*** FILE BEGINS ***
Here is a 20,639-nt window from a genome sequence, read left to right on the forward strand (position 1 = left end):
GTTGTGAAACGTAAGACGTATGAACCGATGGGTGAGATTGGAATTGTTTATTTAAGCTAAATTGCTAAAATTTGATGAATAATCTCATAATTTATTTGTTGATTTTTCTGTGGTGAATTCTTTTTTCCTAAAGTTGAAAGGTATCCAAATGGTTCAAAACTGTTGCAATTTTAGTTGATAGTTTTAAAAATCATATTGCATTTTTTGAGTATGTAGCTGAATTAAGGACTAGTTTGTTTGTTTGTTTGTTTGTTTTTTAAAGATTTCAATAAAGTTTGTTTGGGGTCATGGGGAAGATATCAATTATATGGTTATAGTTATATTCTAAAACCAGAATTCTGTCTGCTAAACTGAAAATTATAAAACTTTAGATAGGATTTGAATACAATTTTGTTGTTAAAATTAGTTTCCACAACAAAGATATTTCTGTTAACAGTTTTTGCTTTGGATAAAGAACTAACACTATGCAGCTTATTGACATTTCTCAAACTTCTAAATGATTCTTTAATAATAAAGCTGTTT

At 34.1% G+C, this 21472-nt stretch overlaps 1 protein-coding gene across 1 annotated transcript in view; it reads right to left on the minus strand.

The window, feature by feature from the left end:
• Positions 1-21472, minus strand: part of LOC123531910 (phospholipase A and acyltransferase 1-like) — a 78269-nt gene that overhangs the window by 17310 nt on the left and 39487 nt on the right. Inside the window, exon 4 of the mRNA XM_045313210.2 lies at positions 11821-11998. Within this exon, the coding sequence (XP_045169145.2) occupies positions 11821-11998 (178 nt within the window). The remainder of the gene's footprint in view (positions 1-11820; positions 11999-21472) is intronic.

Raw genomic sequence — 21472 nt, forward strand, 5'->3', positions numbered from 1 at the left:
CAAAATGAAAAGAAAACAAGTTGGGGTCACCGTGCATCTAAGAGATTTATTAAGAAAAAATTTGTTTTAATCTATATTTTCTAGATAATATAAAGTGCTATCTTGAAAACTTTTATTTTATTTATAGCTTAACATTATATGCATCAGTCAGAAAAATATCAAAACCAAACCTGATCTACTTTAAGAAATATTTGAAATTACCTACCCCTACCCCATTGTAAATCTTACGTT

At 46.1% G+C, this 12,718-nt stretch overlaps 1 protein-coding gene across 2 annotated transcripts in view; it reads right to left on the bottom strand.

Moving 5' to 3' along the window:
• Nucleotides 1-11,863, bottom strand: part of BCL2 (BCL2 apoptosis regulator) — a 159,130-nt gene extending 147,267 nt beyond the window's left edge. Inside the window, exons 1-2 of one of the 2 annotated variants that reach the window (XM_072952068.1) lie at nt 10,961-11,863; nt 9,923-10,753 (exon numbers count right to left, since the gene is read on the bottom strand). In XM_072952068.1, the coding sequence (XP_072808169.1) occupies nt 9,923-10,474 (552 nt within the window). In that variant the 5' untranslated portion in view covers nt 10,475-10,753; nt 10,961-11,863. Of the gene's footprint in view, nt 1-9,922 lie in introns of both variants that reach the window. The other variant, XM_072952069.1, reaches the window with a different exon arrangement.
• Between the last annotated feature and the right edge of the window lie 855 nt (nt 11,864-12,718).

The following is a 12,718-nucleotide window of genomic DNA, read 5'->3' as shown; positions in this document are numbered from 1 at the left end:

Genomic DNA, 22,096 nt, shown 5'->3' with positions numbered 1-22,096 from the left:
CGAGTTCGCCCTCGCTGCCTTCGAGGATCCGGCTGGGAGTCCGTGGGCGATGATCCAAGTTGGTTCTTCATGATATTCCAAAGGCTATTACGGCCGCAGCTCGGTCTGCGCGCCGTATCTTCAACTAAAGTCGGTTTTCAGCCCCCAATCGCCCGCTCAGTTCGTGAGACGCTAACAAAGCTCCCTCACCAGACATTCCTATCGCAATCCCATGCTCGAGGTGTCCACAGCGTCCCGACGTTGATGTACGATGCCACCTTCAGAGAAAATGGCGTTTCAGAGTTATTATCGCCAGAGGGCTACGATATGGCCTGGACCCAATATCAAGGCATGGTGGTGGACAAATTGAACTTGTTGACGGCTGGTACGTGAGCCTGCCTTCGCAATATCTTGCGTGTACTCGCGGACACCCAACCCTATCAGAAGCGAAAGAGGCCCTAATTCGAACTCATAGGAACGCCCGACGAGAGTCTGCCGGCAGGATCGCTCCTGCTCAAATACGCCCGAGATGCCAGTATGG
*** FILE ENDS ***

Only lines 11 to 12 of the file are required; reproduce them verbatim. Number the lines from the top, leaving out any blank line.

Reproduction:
• Between the last annotated feature and the right edge of the window lie 855 nt (nt 11,864-12,718).

The following is a 12,718-nucleotide window of genomic DNA, read 5'->3' as shown; positions in this document are numbered from 1 at the left end: